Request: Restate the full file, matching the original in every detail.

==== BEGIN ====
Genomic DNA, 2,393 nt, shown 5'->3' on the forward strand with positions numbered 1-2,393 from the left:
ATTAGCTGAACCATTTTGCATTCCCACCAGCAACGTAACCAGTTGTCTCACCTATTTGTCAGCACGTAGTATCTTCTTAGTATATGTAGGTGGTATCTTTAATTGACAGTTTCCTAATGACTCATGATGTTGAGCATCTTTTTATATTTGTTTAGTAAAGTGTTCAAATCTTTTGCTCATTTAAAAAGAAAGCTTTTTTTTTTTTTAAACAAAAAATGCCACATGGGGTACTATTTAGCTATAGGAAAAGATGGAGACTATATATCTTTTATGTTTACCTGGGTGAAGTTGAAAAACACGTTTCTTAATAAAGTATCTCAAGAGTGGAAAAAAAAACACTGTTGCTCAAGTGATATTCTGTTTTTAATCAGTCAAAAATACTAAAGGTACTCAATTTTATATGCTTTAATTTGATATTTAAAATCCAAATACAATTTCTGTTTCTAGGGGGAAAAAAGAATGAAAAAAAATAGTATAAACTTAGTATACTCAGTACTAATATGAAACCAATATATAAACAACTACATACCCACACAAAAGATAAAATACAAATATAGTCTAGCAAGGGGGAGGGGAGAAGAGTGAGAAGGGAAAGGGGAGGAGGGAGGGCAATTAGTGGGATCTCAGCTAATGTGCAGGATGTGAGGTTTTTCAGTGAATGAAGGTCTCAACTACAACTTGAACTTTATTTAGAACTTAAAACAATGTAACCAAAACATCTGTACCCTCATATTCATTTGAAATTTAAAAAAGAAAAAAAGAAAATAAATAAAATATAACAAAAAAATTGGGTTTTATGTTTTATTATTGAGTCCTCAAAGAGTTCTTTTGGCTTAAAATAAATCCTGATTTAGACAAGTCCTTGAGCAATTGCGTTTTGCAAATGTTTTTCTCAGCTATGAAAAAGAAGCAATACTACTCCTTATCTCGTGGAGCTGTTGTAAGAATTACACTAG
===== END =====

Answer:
Genomic DNA, 2,393 nt, shown 5'->3' on the forward strand with positions numbered 1-2,393 from the left:
ATTAGCTGAACCATTTTGCATTCCCACCAGCAACGTAACCAGTTGTCTCACCTATTTGTCAGCACGTAGTATCTTCTTAGTATATGTAGGTGGTATCTTTAATTGACAGTTTCCTAATGACTCATGATGTTGAGCATCTTTTTATATTTGTTTAGTAAAGTGTTCAAATCTTTTGCTCATTTAAAAAGAAAGCTTTTTTTTTTTTTAAACAAAAAATGCCACATGGGGTACTATTTAGCTATAGGAAAAGATGGAGACTATATATCTTTTATGTTTACCTGGGTGAAGTTGAAAAACACGTTTCTTAATAAAGTATCTCAAGAGTGGAAAAAAAAACACTGTTGCTCAAGTGATATTCTGTTTTTAATCAGTCAAAAATACTAAAGGTACTCAATTTTATATGCTTTAATTTGATATTTAAAATCCAAATACAATTTCTGTTTCTAGGGGGAAAAAAGAATGAAAAAAAATAGTATAAACTTAGTATACTCAGTACTAATATGAAACCAATATATAAACAACTACATACCCACACAAAAGATAAAATACAAATATAGTCTAGCAAGGGGGAGGGGAGAAGAGTGAGAAGGGAAAGGGGAGGAGGGAGGGCAATTAGTGGGATCTCAGCTAATGTGCAGGATGTGAGGTTTTTCAGTGAATGAAGGTCTCAACTACAACTTGAACTTTATTTAGAACTTAAAACAATGTAACCAAAACATCTGTACCCTCATATTCATTTGAAATTTAAAAAAGAAAAAAAGAAAATAAATAAAATATAACAAAAAAATTGGGTTTTATGTTTTATTATTGAGTCCTCAAAGAGTTCTTTTGGCTTAAAATAAATCCTGATTTAGACAAGTCCTTGAGCAATTGCGTTTTGCAAATGTTTTTCTCAGCTATGAAAAAGAAGCAATACTACTCCTTATCTCGTGGAGCTGTTGTAAGAATTACACTAG